Namecheap has a large presence in Ukraine, and many of its employees work in offices around the country. A look at Namecheap’s job opening page gives an idea of the breadth of the company’s footprint in Ukraine.
Over the weekend, Namecheap CEO Richard Kirkendall spoke out about the Russian invasion of Ukraine:
War is always a terrible thing, it’s even worse when many of our own team members are on the ground. Our company stands firmly against Russian aggression and war crimes being committed against the people of Ukraine. Insuring the safety of our colleagues is our number one priority
— Richard Kirkendall (@NamecheapCEO) February 26, 2022
This morning, I learned that Namecheap implemented several actions:
- Namecheap stopped taking payments from Russia for its products and services, and the company is not allowing any new Russian customers to buy from them.
- Namecheap told its existing Russian customers that they need to move their services off of their platform immediately.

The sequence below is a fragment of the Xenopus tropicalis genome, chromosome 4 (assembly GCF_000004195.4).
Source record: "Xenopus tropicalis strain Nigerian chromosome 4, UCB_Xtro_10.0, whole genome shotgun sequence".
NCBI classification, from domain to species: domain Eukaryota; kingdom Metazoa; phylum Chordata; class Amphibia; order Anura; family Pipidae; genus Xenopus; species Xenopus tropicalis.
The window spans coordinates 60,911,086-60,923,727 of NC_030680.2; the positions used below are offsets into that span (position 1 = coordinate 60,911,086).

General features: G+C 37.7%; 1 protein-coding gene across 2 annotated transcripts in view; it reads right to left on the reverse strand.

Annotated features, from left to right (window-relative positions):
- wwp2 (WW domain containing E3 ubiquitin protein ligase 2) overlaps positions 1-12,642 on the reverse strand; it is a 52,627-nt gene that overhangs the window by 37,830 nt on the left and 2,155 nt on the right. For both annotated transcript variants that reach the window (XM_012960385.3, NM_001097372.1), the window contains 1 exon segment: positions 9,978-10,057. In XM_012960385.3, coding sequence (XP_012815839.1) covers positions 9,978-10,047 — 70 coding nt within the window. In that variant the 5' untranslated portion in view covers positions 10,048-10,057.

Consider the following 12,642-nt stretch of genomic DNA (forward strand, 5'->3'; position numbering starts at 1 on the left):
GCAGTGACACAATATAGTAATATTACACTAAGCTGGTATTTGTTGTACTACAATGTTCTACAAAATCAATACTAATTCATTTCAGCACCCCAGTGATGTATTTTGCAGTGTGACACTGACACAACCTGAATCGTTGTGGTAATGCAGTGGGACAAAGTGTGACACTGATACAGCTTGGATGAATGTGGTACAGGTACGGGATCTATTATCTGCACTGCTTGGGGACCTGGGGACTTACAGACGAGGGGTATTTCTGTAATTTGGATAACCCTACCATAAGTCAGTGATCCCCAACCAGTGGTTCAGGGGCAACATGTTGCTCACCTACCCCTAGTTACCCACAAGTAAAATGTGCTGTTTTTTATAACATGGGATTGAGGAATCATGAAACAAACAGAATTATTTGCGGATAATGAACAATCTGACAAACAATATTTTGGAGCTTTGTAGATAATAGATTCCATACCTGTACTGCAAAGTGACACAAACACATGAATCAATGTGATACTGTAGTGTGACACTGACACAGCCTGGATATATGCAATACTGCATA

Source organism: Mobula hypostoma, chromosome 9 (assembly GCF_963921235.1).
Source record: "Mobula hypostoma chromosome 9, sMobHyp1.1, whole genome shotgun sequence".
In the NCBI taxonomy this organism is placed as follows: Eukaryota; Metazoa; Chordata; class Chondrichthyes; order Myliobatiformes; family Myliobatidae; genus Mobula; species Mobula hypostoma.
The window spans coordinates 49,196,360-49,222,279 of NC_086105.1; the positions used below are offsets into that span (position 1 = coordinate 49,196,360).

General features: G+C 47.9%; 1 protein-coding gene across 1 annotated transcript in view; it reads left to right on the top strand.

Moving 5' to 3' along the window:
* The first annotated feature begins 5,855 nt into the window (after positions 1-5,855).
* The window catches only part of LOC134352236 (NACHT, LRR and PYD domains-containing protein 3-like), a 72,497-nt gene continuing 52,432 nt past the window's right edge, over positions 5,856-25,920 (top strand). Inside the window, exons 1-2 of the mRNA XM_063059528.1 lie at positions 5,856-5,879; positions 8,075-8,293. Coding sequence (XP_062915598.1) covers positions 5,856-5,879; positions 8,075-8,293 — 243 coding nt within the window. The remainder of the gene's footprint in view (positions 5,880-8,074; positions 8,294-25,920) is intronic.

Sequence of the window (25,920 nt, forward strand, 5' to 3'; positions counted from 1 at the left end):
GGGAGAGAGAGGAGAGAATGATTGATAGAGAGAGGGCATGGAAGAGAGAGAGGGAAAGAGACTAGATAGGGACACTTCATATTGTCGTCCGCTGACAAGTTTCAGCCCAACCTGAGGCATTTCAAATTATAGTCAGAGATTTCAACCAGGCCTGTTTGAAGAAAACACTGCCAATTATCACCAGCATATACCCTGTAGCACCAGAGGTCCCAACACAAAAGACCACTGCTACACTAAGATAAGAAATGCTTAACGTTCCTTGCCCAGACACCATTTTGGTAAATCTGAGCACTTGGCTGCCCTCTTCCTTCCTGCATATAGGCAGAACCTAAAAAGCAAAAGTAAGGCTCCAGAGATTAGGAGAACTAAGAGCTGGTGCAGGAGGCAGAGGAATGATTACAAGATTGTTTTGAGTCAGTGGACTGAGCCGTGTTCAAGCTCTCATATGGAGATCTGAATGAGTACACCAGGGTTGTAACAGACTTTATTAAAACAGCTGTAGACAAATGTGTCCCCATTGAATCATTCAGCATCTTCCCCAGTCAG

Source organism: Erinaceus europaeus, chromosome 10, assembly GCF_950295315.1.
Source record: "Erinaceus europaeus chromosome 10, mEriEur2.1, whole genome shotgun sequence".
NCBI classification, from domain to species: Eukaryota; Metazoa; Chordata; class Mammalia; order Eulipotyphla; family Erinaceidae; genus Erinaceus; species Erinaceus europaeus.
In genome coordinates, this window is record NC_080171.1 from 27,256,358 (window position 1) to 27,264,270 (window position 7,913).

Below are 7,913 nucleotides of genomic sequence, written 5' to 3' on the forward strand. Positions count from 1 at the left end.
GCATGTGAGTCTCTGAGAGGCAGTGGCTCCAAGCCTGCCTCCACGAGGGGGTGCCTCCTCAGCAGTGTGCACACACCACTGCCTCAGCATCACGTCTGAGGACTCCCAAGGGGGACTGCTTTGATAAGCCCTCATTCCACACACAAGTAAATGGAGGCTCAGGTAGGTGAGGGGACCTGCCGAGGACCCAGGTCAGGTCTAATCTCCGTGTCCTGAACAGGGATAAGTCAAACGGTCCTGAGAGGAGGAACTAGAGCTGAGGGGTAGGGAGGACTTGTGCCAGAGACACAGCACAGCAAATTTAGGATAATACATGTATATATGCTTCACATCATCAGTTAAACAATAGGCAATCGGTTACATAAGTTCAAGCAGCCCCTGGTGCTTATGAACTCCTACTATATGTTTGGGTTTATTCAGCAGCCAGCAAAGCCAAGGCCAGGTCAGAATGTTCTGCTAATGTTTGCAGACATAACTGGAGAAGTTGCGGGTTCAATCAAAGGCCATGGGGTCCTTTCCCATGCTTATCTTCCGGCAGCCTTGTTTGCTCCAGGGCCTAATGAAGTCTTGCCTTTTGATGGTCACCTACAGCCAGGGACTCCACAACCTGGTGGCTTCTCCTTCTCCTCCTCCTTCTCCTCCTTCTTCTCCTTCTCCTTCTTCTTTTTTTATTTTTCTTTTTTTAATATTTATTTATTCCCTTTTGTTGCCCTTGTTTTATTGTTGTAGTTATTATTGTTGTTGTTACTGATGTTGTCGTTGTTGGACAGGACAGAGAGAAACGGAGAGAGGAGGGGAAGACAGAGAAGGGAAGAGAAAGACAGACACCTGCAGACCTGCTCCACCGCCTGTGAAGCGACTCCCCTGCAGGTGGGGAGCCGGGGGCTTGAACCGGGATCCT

- Namecheap stopped selling Russian and Belarusian TLDs.
- Russian IP addresses are being blocked from accessing the company’s website.
In response to a customer’s comment about the impact these actions will have on customers who are Russian citizens but don’t have involvement in the Ukraine situation, Richard apologized for the inconvenience but held firm on the company’s position:
I apologize for that and I sympathize with you and others like you but until your authoritarian government stops committing human rights abuses and engaging in war crimes, this is a policy decision we will stand by.
— Richard Kirkendall (@NamecheapCEO) February 27, 2022